Bollinger’s Rarest Champagne Has a Price Tag That’s about to Pop

This bottling from Bollinger is the Holy Grail for collectors—and almost unknown by everyone else…

Champagne Bollinger 2005 Vieilles Vignes Françaises.

Few professionals today are as keenly attuned to the subtleties of the marketplace for rare wine as Scott Torrence, vice president and senior wine specialist for the Americas at Christie’s. During his tenure, Torrence has brought to sale a number of important private collections, including that of the heiress Doris Duke, and achieved the present record price of $474,000 for a 12-bottle case of Domaine de la Romanée-Conti 1978 Romanée-Conti. Currently, he believes the liquid asset in the sights of today’s savviest collectors is Bollinger’s 2005 Vieilles Vignes Françaises Blanc de Noirs.

The Proposition

Many great collections have quantities of Bordeaux and Burgundy, but where collectors find the greatest growth potential is in Champagne. The trend in the last five years has been toward ultrapremium cuvées that are extremely unique. Bollinger, one of the great houses, has long championed this concept of a monocru bottling. Their Vieilles Vignes Françaises represents the pinnacle of what one can collect in Champagne. And yet it remains largely unknown.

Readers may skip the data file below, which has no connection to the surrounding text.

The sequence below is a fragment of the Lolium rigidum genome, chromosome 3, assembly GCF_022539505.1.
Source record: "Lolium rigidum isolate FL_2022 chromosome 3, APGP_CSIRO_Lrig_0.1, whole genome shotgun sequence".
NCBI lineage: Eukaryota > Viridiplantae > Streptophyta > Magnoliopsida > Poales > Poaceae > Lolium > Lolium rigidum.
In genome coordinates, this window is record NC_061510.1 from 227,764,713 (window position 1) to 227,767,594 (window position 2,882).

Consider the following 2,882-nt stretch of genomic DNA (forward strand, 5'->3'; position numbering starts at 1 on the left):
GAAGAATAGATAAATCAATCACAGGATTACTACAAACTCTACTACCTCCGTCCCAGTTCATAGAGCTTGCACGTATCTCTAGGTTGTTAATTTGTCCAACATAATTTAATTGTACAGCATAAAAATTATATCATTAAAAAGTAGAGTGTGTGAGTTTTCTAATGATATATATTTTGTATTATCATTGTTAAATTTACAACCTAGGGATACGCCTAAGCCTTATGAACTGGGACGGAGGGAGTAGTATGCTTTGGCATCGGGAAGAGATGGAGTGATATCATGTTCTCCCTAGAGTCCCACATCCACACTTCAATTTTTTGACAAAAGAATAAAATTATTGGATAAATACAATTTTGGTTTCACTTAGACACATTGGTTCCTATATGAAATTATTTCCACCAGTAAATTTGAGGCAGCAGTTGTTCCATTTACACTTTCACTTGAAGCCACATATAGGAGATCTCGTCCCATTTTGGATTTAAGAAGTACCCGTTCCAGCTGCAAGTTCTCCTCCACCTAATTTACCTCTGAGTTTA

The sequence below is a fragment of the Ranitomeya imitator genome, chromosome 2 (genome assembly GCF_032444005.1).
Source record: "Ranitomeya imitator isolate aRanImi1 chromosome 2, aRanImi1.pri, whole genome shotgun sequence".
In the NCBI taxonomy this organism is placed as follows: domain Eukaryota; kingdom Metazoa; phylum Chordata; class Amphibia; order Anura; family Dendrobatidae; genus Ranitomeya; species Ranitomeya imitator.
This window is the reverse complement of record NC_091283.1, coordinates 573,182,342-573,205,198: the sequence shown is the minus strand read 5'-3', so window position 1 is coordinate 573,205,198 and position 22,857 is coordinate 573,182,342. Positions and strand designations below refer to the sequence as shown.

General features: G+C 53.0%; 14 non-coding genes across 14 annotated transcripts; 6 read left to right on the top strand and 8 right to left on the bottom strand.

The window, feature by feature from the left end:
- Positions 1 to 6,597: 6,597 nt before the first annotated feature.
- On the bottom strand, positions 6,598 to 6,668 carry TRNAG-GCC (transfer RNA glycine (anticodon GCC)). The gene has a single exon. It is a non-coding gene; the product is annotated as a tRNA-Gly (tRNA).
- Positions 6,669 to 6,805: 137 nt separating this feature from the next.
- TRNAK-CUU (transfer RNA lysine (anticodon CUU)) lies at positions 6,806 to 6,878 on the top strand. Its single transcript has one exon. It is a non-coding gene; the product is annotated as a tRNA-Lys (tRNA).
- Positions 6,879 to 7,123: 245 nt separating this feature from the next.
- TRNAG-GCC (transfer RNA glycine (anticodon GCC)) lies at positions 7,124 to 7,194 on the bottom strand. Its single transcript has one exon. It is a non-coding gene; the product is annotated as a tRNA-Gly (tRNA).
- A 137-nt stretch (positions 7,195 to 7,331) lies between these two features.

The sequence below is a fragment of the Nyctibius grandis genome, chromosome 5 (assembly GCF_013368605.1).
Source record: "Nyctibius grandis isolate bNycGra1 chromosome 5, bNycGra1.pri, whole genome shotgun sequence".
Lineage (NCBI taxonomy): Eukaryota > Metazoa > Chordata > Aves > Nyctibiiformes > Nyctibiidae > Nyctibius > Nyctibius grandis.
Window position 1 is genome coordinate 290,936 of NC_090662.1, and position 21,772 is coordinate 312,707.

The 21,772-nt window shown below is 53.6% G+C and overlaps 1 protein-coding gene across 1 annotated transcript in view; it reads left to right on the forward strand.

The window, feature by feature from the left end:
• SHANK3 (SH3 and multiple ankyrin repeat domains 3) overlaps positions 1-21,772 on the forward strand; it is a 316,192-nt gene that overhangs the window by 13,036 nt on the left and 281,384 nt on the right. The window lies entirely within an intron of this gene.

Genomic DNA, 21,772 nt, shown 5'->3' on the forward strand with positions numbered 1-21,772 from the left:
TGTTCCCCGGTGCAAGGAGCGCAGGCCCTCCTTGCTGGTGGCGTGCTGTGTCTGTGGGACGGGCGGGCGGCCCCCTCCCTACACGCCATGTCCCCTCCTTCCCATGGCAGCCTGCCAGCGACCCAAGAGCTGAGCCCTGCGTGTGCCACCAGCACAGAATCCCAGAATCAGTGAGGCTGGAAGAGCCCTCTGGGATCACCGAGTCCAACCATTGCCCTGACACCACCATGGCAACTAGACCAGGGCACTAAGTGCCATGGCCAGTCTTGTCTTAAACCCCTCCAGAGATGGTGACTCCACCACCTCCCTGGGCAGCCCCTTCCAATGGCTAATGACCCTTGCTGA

The Selling Points

Bollinger really set the tone for this category. The plot of land where this wine is grown measures less than one acre, but what makes this walled vineyard very special is that the vines are on their own roots, whereas most vines have been grafted to American rootstock, which is resistant to phylloxera, a louse that devastated European vineyards in the 1870s. For some, Vieilles Vignes taps the old style of wines from the royal courts. It’s kind of a unicorn. There’s really nothing else like it.

The Estimate

When 2005 was released [in 2014], it was quoted at around [$975]. Because so few [people] have bottles, when some do come forward, there’s significant interest. The 1990 vintage is still a fairly young wine, and it is trading at around $1,800 a bottle. And if we go back to a vintage that was fairly abundant, such as 1979, which has been traded four times since 2009, we see that it last traded at $2,400. I would probably start that wine at $2,600 per bottle today. We can reasonably expect the 2005 to reach those levels within 15 years.

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